Frequently Asked Questions
Plimmerton is a coastal town approximately 30km north of Wellington (New Zealand's capital city). We have several neighbouring fire brigades, and we assist each other in dealing with major emergencies. Our fire district stretches from the Paremata road and rail bridges in the south to the northern side of Pukerua Bay.
What sort of emergencies are you called to?
One of the most common misconceptions about Fire and Emergency New Zealand is that all we do is fight fires. These days, fire accounts for less than half of all callouts nationwide. Plimmerton VFB is no exception. Our district includes a notorious stretch of State Highway One. We attend many serious accidents here, sadly often involving serious injury and death. We also turn out to medical calls with Wellington Free Ambulance to provide first-on-the-scene life support (several of our members are trained as 'medical first responders'), and to many other types of emergencies including flooding, sinking boats & general rescue.
We do still get fires, of course, though fully engulfed housefires are rather uncommon (we credit this to improved safety features in electrical appliances, better house design, the widespread use of smoke detectors... and good luck). We are kept in practice dealing with smaller fires in buildings, scrub fires, vehicle fires, gas leaks, illegal and dangerous fires on our beaches, and assisting other brigades with major incidents in their districts.
What is a "volunteer" fire brigade?
Quite simply, our firefighters are not paid anything. We train on weekends and evenings, and turn out from home or work by car to the station when an emergency is reported to our Wellington communications centre (usually by the '111' system). We all carry pagers to alert us, which are supplemented by the station siren (pagers have proved a little unreliable in Plimmerton's hilly terrain).
Once alerted, we wait at the station until enough firefighters are present for us to turn out (usually between four and six, including an officer and a driver/pump operator). Most of the time our fire appliance ("Plimmerton 351") is on the way to the emergency with a full crew, dressed in full protective clothing, within four minutes of the original "111" call - 24 hours a day, 7 days a week. We are proud of this achievement, and of the service we provide to the Plimmerton community.
Who are the firefighters?
We are a mixed assortment of local people, including electricians, builders, computer engineers, a documentary film maker, and many others. We were originally drawn to the brigade by various things, most often friendships or family connections with other firefighters. We have each made a commitment to be available to attend emergencies, and to train on an at-least weekly basis to maintain our skills.
Several of our firefighters have many years of service, including two serving "Gold Star" medal recipients (25 years).
How are you organised?
New members enter as probationary firefighters, then may be elected to full membership by the whole brigade, after completing their initial intensive training (Basic Skills, and Breathing Apparatus, seven days collectively). Through training and experience, they can move through to Grade Five (or 'Senior Firefighter'). After more experience at this level they are eligible to be elected as a Fire Officer, who is in charge at emergencies (and forms a part of every crew). There are about five elected officers in the brigade at any one time. Two of them are appointed Chief Fire Officer and Deputy Chief Fire Officer by the FENZ Regional Commander.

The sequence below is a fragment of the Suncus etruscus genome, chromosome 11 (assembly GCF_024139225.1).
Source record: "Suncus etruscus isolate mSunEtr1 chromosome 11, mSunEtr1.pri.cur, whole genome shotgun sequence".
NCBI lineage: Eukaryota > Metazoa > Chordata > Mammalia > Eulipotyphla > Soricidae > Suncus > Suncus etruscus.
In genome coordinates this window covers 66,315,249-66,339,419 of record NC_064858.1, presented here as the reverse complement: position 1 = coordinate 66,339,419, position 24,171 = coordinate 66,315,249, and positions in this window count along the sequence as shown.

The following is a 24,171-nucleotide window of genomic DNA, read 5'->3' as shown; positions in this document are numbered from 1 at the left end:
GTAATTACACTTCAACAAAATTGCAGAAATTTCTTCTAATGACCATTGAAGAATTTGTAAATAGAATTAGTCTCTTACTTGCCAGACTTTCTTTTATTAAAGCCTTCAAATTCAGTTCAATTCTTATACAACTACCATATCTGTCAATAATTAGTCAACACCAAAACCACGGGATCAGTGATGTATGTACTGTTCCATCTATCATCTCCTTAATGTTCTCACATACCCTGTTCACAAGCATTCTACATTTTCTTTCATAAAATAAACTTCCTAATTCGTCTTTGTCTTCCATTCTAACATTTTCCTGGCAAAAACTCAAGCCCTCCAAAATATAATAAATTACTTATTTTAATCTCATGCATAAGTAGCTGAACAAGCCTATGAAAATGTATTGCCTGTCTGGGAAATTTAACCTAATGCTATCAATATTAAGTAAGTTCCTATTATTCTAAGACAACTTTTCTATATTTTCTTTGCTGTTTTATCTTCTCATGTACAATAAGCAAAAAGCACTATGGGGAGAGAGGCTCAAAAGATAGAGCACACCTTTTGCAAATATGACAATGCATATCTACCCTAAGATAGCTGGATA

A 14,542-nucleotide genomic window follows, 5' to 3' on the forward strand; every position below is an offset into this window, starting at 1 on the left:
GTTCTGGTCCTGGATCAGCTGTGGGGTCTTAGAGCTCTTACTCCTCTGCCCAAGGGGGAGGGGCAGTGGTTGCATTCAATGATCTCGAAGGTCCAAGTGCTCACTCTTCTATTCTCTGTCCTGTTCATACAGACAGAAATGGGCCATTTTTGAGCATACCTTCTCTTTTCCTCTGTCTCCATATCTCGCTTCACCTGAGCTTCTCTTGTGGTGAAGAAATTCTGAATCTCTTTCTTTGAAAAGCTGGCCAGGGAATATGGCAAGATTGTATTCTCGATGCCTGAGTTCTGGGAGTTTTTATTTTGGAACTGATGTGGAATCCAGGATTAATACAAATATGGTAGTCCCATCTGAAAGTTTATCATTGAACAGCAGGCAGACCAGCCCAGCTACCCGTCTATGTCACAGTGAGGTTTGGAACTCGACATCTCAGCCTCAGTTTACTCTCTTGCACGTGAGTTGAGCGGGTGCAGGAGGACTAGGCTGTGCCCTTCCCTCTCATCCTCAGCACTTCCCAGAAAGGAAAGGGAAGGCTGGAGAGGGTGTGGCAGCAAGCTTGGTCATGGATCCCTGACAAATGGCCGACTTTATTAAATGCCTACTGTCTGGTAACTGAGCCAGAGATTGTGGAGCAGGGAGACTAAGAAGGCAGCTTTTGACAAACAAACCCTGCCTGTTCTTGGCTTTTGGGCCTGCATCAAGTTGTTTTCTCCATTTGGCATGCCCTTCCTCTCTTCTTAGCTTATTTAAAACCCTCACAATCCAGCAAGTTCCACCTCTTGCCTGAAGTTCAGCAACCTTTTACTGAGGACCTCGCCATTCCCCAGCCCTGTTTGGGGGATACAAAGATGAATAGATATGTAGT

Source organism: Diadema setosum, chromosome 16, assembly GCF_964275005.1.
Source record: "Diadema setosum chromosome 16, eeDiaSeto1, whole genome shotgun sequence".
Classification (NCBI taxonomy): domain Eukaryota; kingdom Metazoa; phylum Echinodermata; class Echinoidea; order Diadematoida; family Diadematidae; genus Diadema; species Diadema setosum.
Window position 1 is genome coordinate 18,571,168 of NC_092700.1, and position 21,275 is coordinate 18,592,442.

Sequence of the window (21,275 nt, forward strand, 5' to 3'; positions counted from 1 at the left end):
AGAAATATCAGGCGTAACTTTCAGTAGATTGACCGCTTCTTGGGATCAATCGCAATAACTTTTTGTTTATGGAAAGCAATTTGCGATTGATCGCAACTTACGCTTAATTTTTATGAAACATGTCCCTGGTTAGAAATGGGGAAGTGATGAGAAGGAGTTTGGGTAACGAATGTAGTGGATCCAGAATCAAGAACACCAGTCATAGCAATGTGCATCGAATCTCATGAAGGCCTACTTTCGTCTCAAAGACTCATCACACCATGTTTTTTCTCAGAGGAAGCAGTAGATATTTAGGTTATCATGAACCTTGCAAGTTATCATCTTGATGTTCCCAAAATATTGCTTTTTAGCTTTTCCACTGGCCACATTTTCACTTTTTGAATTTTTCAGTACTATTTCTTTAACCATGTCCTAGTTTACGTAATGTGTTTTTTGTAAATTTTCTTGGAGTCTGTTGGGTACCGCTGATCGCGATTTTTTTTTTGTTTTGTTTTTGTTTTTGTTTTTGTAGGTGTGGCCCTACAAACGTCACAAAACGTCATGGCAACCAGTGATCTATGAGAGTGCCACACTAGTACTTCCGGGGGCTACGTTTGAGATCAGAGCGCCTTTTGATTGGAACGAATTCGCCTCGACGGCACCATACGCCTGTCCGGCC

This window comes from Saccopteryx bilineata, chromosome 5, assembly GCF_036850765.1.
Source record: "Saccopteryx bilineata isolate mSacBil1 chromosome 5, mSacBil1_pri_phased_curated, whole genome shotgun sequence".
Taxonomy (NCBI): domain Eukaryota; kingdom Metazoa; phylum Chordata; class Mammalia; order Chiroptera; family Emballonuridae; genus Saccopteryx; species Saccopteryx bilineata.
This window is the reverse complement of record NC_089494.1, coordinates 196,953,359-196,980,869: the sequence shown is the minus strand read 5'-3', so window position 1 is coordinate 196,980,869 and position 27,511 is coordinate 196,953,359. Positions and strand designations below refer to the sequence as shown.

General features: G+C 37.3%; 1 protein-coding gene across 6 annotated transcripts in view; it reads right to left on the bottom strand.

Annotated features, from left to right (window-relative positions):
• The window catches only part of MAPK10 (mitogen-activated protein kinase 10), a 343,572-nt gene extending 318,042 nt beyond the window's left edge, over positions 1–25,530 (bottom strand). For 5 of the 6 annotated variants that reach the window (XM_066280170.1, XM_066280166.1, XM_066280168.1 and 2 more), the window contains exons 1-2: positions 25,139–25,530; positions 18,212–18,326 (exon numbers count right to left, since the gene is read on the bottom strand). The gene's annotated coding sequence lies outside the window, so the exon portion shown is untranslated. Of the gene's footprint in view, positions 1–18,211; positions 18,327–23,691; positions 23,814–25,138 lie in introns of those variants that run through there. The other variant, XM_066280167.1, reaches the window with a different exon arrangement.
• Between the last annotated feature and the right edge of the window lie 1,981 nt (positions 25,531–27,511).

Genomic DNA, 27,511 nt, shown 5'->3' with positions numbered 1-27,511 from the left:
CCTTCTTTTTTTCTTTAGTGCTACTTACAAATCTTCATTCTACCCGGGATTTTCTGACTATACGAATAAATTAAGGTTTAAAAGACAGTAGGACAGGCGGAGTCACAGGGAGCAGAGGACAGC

Who funds the brigade?
Since the Fire Service was nationalised in 1975, our running costs have been the responsibility of the New Zealand Fire Service and now Fire and Emergency New Zealand, which is funded by levies on insurance policies, administered by the government. We are grateful for the support we have enjoyed over the years from community organisations for specific projects such as our generator.
What equipment do you have?
We have one fire truck, a 2010 Iveco EuroCargo ML120E25. It carries:
2000 litres of water
a Darley HM500 pump and one 60m hose reel
hose in 2 diameters (45 and 70mm)
two 'forestry pack' hose backpacks
petrol operated portable pump
foam producing equipment, class A and B
four Breathing Apparatus sets ('BA')
chemical-resistant 'splash suits'
high-grade rescue lines (ropes)
electrical generator and lighting plant
a large collection of maps and guides
a 'co-responder' medical kit
and a variety of other items
As you can imagine, this makes for a very full and very heavy truck!
All equipment is on a regular testing and maintenence schedule, as is the truck itself.
Additionally, we have a 2011 Toyota Hiace van with seating for 9, purchased with community funding and brigade owned. This is used for firefighter transport on training exerises, and is available for national task force response when requested by FENZ.
Is it dangerous to be a firefighter?
New Zealand has one of the safest fire services in the world. Safety is a major part of our training, and is the first responsibility of all staff at emergency scenes. Though there have been a number of very close calls around the country, no firefighters have been killed on duty in this country for several years.
No firefighters have been killed in our brigade's 74 year history, and the injuries our firefighters have suffered have been relatively minor.